Posts Tagged ‘reflect’

25th Anniversary ButterflyI have the honor of writing the last blog post of our 25th year—which just so happens to coincide with the end of the calendar year. It was New Year’s Eve in 1989 when my husband and I arrived in DC after driving from LA. RK&A was born soon thereafter. When I reflect on the last 25 years I find it impossible not to think about the changes that have taken place in our little evaluation world and the larger museum world.   Seriously, a whole new world order has emerged. And all of us at RK&A have tried very hard to move along with those changes so we could continue living our passion—working with museums to help them achieve impact in their communities.

Our intent for this celebratory year was to share our learning, and I hope we have done that for you. Our learning isn’t always linear, obvious, or easy to describe. The very act of writing these 25 posts has helped us process and internalize what we have learned, which helps us continually apply our learning to our practice. Honestly, sometimes we struggled to find a learning topic that we were ready to share. Sometimes the things we were learning felt too new or raw to share; other times we weren’t far enough along in our thinking where we had a handle on exactly what we had learned; and sometimes, if we were lucky, through the process of writing, we clarified our thinking and learning. Learning can be a funny thing; new ideas can feel scary—especially if they go against what we are accustomed to thinking or take us out of our comfort zone (see Reflection 24! https://intentionalmuseum.com/2014/12/17/reflection-24/).

I know learning can be fun (or so I am told), but sometimes learning can be really hard—like the times when we (Okay, I) wrote circles around an idea because the learning hadn’t quite jelled, where I didn’t quite have the words to express my thought, or when my writing sounded murky—obviously not my intent. More and more, though, with each passing year, I have come to respect and take advantage of time—that thing we never seem to have enough of. Time can be my friend if I let it; if I patiently let an idea simmer or if I deliberately take the time to become acquainted with a new way of thinking I can begin to ease into the new idea until it feels a tiny bit more comfortable—comfortable enough for me to begin playing with it. Without any self-imposed pressure (take note—that’s the important part), I just let it roll around in my head until it feels more familiar.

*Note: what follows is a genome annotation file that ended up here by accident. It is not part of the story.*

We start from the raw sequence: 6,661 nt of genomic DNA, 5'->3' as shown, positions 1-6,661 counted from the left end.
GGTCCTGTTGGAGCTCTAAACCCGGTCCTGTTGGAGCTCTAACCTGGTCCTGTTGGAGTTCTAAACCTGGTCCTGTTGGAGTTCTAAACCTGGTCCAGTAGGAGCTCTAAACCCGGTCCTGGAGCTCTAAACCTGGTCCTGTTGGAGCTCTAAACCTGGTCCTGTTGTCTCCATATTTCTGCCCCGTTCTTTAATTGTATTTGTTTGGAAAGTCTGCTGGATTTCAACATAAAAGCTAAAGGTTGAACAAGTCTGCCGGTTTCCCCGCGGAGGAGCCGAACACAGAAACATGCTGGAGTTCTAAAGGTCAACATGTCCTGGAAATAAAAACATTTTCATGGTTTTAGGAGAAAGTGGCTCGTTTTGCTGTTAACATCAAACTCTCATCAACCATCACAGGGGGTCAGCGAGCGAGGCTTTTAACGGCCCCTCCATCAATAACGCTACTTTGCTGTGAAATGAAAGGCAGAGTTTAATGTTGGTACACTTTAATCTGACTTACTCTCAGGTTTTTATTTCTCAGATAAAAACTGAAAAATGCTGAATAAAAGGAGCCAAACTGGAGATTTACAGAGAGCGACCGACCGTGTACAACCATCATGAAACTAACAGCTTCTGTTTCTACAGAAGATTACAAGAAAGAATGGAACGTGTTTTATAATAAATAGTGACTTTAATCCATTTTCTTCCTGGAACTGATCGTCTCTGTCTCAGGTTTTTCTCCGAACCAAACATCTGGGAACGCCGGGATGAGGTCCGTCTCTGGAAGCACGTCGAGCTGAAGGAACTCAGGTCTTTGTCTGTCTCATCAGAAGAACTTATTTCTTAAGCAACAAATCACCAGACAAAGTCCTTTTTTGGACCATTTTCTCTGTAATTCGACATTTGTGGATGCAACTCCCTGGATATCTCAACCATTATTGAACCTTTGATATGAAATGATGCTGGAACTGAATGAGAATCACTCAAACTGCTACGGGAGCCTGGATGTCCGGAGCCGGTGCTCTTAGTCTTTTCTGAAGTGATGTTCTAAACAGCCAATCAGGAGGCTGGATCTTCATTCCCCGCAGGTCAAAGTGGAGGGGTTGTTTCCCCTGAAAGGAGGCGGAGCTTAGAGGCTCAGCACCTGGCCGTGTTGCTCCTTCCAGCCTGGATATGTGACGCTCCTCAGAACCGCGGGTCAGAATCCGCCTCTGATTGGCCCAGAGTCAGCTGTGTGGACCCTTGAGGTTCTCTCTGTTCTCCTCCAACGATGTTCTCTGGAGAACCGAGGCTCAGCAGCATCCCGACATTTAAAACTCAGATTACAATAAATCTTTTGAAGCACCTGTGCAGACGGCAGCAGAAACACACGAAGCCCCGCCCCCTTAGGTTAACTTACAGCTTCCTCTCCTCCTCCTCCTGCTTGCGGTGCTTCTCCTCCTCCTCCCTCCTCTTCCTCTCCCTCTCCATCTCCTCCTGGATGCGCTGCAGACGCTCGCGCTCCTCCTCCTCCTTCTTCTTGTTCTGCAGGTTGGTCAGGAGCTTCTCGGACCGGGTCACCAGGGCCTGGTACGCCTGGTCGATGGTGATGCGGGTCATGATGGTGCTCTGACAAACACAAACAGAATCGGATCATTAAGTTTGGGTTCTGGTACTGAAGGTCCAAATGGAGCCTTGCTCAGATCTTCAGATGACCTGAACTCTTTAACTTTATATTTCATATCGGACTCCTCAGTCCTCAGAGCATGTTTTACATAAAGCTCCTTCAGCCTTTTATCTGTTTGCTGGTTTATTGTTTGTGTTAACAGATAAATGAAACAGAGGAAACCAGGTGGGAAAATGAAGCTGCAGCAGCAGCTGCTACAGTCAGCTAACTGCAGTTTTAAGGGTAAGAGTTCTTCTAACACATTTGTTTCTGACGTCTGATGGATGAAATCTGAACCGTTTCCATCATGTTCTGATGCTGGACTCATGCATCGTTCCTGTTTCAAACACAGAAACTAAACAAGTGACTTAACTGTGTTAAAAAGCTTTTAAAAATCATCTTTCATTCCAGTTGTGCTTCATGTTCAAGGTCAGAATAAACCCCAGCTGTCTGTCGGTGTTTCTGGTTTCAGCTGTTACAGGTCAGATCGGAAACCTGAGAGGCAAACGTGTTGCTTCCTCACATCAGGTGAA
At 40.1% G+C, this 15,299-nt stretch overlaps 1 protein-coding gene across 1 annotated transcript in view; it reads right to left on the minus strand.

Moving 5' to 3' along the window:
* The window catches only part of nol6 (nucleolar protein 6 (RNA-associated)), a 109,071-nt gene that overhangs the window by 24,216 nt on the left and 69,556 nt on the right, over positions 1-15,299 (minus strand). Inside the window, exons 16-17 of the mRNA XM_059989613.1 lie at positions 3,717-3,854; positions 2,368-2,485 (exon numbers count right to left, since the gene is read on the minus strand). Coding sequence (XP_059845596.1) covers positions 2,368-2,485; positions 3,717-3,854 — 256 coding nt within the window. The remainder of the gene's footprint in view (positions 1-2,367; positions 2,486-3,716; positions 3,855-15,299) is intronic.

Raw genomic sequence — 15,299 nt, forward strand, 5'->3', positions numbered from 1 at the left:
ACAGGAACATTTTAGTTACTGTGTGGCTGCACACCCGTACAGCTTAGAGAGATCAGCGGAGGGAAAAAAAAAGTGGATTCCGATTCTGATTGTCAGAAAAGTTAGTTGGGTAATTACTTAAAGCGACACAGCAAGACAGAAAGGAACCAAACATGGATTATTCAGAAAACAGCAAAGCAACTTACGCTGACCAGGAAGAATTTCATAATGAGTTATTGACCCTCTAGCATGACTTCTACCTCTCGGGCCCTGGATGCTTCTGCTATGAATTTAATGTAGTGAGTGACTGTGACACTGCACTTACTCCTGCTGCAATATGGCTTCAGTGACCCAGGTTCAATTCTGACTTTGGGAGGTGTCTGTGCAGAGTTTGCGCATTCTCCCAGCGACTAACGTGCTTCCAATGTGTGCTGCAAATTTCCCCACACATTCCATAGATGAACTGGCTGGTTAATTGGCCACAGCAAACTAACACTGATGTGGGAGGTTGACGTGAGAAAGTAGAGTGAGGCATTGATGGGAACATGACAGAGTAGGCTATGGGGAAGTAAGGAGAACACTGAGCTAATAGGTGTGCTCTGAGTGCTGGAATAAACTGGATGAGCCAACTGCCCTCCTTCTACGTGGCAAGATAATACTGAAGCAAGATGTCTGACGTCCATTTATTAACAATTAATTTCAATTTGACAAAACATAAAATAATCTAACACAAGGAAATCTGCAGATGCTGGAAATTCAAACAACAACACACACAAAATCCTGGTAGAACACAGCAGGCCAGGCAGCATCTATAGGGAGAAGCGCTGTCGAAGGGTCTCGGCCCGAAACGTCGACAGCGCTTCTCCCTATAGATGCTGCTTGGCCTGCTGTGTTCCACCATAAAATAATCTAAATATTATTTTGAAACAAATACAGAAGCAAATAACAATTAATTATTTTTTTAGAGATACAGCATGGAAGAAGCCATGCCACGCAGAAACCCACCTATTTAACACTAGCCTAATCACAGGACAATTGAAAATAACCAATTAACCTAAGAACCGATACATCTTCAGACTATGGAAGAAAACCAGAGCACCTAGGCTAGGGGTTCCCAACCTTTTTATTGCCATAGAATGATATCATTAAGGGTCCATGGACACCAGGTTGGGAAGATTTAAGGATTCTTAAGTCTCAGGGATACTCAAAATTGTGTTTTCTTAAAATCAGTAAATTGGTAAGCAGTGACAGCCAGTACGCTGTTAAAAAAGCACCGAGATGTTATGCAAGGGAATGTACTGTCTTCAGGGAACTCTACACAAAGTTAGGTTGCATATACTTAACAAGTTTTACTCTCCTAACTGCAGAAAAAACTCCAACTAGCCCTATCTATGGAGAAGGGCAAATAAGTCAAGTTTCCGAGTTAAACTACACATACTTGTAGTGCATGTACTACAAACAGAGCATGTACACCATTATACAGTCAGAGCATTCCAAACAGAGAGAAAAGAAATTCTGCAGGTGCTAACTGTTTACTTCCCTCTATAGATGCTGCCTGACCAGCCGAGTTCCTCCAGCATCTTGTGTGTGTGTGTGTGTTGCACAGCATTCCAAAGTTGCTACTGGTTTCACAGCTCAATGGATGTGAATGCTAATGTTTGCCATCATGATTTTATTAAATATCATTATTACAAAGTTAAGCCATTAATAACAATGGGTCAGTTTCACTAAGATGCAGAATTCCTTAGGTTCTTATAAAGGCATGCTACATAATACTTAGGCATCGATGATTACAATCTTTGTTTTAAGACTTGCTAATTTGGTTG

A past New Year’s Day walk; it was chilly but lovely.

A past New Year’s Day walk; it was chilly but lovely.

So I am working on the obvious emergence of 2015; a seemingly familiar idea because a new year emerges every 365 days or so—and I’ve lived through enough of them that this shouldn’t be a surprise. The unknown (e.g., the future), like learning, can be scary. And the weather isn’t cooperating either—at this writing it is dreary and gray—not the way I want to end one year and not very welcoming as the start of another. My vegetable garden is soggy and dormant; my front garden lacks interest. But I have hope because on New Year’s Day I will take my 10-mile walk as I have done for the past many years and ready myself for all kinds of new experiences and learning. I’m getting kind of excited just thinking about it. I do not know what 2015 will bring, but I know my glass will be half full and my learning will be rich. I can just feel it.

Happy holiday to all and a very healthy new year!